A CONVERSATION WITH DR. ELIZABETH ALVAREZ, SUPERINTENDENT OF FOREST PARK SCHOOL DISTRICT 91
SEPTEMBER 2022 | Dr. Christina Kishimoto
Dr. Elizabeth Alvarez, Superintendent of Forest Park District 91 in Illinois, believes that education equity begins with providing students of color access to learning opportunities in which they can see themselves. She believes that students of color need to learn about the wealth of contributions of people of color to both this nation’s history and our global society. “Liz” knows there is no equity in silence, invisibility, or erasure. Representation must be by design. Intentional. This requires commitment by education decision-makers beginning with the board and superintendent.
As Dr. Alvarez shares her story of leadership, listen to her description of the dichotomy between the joy of leadership and the challenges of leading an American institution that still has far to go in its equity design. Dr. Alvarez tells us unabashedly the difference it makes that she has a supportive board, a team of educators committed to students, and a ready community willing to do the hard work of reframing for equity and inclusion. Listen also for what she has to say about the relationship between equity, curriculum and belonging. Dr. Alvarez is our featured voice for equity, because first and foremost she believes every student should have pride and joy for who they are.
“I decided to make that step to superintendency mainly because I was scared. The fear said, if you’re fearful, you need to do it. And I was fearful because there were not many people of color in the superintendency.”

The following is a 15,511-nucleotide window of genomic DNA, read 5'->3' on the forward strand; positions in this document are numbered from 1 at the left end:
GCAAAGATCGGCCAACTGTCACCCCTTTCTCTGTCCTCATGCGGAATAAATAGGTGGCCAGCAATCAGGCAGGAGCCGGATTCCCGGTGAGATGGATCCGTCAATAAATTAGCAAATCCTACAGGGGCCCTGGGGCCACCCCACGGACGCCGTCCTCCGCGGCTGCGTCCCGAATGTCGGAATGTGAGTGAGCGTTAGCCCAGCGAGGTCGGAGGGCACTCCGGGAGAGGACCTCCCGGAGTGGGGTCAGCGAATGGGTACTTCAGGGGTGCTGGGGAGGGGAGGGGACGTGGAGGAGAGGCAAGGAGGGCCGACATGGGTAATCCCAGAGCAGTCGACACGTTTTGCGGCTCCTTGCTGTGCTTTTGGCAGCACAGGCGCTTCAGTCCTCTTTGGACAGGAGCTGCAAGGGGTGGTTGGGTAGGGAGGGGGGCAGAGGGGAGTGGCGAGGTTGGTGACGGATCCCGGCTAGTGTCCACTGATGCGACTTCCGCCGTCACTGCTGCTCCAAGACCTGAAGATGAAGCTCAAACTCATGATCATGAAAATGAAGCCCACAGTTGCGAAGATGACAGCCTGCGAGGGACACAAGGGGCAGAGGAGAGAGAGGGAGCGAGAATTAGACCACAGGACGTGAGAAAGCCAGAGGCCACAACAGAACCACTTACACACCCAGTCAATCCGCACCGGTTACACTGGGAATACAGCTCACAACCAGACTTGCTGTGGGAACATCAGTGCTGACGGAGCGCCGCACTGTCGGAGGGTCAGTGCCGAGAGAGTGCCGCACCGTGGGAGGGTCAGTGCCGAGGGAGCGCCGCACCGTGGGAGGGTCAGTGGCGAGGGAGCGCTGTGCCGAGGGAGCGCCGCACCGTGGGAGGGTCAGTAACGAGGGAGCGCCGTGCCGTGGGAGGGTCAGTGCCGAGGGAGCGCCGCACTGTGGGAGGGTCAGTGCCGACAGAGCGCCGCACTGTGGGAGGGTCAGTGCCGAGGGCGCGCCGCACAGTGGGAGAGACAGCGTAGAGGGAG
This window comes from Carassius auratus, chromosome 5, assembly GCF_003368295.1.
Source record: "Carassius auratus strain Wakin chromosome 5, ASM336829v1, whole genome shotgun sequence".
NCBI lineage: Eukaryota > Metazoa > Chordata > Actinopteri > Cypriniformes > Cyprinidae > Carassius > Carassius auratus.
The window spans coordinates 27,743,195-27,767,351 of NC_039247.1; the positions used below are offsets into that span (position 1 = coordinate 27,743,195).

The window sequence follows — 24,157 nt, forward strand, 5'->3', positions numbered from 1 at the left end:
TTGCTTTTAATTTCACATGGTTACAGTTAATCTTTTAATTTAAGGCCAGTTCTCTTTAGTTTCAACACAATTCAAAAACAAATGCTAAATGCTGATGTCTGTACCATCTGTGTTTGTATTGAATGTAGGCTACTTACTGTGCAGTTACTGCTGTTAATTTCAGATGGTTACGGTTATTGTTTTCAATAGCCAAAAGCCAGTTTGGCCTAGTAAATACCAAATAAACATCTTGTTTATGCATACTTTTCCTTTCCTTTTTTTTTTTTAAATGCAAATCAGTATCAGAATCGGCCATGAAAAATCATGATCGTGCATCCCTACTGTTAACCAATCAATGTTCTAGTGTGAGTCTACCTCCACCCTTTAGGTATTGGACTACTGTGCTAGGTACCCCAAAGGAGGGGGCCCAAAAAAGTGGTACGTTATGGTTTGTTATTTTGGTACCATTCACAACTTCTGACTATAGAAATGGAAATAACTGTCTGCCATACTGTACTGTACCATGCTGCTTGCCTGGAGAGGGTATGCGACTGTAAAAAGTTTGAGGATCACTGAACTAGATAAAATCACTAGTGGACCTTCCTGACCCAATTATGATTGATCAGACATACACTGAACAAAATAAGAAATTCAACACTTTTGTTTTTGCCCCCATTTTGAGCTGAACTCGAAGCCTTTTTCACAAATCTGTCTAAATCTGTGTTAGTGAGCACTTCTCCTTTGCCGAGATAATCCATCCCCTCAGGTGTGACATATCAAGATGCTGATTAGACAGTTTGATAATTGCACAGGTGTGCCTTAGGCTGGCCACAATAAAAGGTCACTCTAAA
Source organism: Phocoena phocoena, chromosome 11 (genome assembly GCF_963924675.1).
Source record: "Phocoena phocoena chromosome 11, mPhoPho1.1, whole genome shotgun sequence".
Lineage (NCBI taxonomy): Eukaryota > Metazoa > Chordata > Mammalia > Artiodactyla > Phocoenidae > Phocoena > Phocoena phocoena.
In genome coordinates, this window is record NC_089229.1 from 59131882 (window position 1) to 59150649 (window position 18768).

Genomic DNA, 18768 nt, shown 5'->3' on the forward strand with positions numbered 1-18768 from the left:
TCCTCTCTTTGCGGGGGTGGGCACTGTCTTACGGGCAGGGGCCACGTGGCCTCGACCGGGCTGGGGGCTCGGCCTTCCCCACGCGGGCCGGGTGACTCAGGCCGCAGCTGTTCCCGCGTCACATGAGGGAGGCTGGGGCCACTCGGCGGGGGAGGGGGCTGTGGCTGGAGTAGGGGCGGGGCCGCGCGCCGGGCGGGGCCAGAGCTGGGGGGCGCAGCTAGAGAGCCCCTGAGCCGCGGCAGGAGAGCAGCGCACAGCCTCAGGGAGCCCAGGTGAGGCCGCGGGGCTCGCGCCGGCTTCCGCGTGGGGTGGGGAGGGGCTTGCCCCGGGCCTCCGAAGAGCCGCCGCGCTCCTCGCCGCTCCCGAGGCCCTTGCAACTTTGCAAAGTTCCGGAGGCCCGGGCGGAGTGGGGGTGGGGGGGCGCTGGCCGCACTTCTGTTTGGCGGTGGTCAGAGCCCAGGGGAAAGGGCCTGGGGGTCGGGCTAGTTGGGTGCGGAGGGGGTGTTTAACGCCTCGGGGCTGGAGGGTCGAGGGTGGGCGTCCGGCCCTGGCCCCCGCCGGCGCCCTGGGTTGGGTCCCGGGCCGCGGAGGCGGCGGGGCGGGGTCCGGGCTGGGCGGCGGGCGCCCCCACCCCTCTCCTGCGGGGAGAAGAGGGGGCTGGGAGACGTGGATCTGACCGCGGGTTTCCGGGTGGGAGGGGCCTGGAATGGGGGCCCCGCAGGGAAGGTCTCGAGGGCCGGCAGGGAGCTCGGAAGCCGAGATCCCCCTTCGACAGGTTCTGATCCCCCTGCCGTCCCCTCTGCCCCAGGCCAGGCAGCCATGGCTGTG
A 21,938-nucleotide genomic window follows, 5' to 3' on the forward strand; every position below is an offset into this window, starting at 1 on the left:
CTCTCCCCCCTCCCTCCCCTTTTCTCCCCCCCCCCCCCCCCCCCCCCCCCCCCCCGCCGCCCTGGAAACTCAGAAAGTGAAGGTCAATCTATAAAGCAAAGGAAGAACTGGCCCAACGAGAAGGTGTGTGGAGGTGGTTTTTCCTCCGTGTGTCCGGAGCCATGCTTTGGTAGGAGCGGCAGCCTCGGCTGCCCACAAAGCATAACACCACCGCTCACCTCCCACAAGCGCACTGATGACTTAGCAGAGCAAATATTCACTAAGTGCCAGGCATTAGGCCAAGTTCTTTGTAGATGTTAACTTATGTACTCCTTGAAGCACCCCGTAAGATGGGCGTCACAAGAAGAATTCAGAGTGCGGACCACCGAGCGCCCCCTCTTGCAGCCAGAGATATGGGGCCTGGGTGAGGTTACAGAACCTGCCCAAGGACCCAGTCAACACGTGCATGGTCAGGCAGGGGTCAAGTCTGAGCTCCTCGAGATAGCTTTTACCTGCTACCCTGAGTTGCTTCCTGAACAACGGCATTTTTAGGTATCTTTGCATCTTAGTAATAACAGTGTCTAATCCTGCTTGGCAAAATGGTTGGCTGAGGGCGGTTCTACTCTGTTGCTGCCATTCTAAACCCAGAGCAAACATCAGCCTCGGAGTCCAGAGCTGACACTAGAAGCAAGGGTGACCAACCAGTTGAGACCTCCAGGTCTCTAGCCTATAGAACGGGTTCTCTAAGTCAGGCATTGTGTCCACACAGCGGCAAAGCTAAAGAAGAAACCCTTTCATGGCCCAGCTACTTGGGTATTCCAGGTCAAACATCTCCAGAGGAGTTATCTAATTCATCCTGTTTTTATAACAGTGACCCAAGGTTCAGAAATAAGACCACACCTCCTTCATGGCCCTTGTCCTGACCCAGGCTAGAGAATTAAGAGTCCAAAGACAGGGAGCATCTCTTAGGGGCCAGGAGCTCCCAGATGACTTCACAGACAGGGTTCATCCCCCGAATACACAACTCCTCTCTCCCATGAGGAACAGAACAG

— Dr. Elizabeth Alvarez
Dr. Elizabeth Alvarez, Superintendent of Forest Park District 91 in Illinois, believes that education equity begins with providing students of color access to learning opportunities in which they can see themselves.
Back to school is one of the busiest times for educators. Therefore, wellness tends to be low on the list of priorities. Even though we are aware of the importance of self-care, we may feel selfish for taking time for ourselves when so many other things need to be done.
Self-care has seemingly become synonymous with self-indulgence, such as bubble baths, mani-pedis, and massages. While those activities can absolutely be part of a self-care ritual, self-care is more than that. Self-care is any activity that leads to overall physical and mental health. It includes all the activities and rituals one can take to manage everyday stressors and care for one’s overall health and well-being. While self-care is different for everyone, it requires checking in and asking, how am I doing, and what do I need at this moment?
“While self-care is different for everyone, it requires checking in and asking, how am I doing, and what do I need at this moment?”
— Tiana Hill
For me, this looks like joining a virtual fitness class, taking walks with my pup, enjoying a nice cup of coffee or tea, journaling, and reading a great book. These activities are vital to my mental and physical health. And what makes them so great is that I don’t need to spend an hour doing any of those activities to reap the benefits. Instead, ten minutes a day is enough to reset the nervous system (even less than ten minutes). Here’s a study that found that ten minutes is enough to get the blood flowing for cardiovascular health.
Ten minutes is a great start to build a new daily routine. And maybe you add on a few more minutes if you have the time and energy. Maybe not. But don’t do nothing because you can’t do more.
Here are a few ideas to get you started:
A 10-minute walk before or after work or during a lunch break.
Breathwork you can do anywhere, anytime. Try this box breathing technique for as little as two to three minutes to experience the benefits of a calm body and mind.